New Hurdles Delay Macedonia Peace
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OHRID, Macedonia (AP) _ Negotiators reported early progress in Macedonian peace talks Monday, then new hurdles emerged in closed-door bargaining and delayed the conclusion of any agreement, ethnic Albanian sources said.
In another possible threat to the peace process, the Macedonian prosecutor’s office in Skopje ordered the detention of eleven members of the ethnic Albanian rebel army, including the rebels’ political leader, Ali Ahmeti. They were named as suspects in an attack last week on Interior Minister Ljube Boskovski’s convoy.
Ethnic Albanians account for about a third of the Balkan country’s 2 million people. The rebels say they are fighting for greater rights and recognition for their people; the government alleges they are linked to militants in neighboring Kosovo and are trying to carve out territory.
In the talks in the southwestern Macedonian lakeside city of Ohrid, the main point blocking an agreement remains the extent of using Albanian as an official language in public.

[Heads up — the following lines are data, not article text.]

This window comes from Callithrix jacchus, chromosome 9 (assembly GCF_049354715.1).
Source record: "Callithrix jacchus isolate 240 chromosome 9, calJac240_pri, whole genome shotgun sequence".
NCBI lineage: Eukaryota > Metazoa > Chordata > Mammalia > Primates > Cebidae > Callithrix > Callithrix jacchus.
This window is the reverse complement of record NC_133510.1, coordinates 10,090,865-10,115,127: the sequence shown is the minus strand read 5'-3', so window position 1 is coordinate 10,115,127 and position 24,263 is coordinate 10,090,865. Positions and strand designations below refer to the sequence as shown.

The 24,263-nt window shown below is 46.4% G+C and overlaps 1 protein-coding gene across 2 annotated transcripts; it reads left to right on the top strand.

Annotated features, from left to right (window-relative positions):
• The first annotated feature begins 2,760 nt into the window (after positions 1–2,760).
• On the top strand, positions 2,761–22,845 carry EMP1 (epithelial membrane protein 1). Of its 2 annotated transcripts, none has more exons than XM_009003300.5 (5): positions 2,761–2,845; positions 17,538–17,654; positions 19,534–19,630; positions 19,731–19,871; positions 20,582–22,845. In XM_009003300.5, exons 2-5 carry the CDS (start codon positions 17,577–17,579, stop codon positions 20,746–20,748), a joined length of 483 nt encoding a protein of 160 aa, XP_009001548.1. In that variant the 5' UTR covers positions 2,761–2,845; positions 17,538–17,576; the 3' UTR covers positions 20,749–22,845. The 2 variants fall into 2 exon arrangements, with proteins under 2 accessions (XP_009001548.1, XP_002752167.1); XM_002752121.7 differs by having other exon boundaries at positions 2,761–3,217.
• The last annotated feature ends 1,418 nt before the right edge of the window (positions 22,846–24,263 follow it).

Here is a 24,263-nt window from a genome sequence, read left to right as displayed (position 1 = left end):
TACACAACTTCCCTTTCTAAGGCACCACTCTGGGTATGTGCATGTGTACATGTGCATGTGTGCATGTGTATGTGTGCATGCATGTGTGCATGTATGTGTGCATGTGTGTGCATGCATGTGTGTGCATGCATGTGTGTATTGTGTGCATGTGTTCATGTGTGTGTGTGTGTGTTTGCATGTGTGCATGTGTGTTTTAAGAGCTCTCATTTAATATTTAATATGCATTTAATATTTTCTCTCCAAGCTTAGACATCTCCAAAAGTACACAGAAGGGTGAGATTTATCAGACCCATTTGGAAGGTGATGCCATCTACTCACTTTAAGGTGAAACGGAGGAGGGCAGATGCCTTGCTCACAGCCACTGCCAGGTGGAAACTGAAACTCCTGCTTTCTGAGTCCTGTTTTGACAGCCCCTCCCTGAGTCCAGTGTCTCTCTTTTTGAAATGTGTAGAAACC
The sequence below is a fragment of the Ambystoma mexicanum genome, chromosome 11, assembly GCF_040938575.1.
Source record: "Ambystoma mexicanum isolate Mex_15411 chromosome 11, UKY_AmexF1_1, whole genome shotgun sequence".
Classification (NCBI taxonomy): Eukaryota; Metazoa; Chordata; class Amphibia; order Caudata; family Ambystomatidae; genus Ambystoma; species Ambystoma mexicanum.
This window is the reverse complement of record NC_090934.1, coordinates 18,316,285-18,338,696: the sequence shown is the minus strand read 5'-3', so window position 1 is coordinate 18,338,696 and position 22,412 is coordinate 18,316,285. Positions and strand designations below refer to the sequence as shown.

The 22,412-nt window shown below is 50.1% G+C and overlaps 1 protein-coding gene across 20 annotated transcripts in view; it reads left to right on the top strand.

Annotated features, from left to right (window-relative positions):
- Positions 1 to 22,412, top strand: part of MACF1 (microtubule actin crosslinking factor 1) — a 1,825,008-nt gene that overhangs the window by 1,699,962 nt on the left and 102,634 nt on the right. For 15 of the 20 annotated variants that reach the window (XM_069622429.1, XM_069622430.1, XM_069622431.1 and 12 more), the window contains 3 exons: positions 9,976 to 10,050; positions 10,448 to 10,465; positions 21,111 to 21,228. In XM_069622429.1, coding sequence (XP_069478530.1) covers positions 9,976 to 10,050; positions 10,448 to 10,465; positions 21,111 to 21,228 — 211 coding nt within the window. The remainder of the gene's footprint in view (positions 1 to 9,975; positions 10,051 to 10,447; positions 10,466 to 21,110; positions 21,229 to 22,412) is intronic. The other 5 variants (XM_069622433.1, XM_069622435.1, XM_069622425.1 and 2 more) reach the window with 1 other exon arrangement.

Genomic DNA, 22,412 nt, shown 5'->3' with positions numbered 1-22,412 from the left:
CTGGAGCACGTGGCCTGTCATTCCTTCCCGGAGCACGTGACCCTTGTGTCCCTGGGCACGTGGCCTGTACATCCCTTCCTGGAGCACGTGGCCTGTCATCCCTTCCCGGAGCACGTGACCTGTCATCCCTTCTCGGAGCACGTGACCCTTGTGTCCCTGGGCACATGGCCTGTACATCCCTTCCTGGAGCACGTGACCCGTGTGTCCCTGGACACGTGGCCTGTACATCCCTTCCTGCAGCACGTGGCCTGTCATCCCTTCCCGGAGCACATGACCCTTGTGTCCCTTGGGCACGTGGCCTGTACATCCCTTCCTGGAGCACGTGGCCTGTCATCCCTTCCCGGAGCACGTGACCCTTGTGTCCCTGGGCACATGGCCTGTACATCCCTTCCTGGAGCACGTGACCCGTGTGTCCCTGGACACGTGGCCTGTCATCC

According to a draft peace proposal, Albanian would become an official language in areas where the ethnic minority accounts for 20 percent of the population or more.
Conference sources say, however, there is still disagreement over how such a rule would be implemented.
A Western diplomat said that negotiators ``are inching along″ toward an agreement, but the Albanian sources close to the talks said the Macedonian side was ``trying to fragmentize″ the language issue. They were proposing, for example, that Albanian could be used in closed but not in open sessions of parliament _ something the Albanian negotiators reject, the sources said.
Macedonian state television reported that the talks in Ohrid had ``gone into a dead-end street″ and that ethnic Albanian leaders had ``taken an offensive attitude″ toward the Macedonian representatives.
Negotiators, returning to their hotel at 9 p.m., would not comment.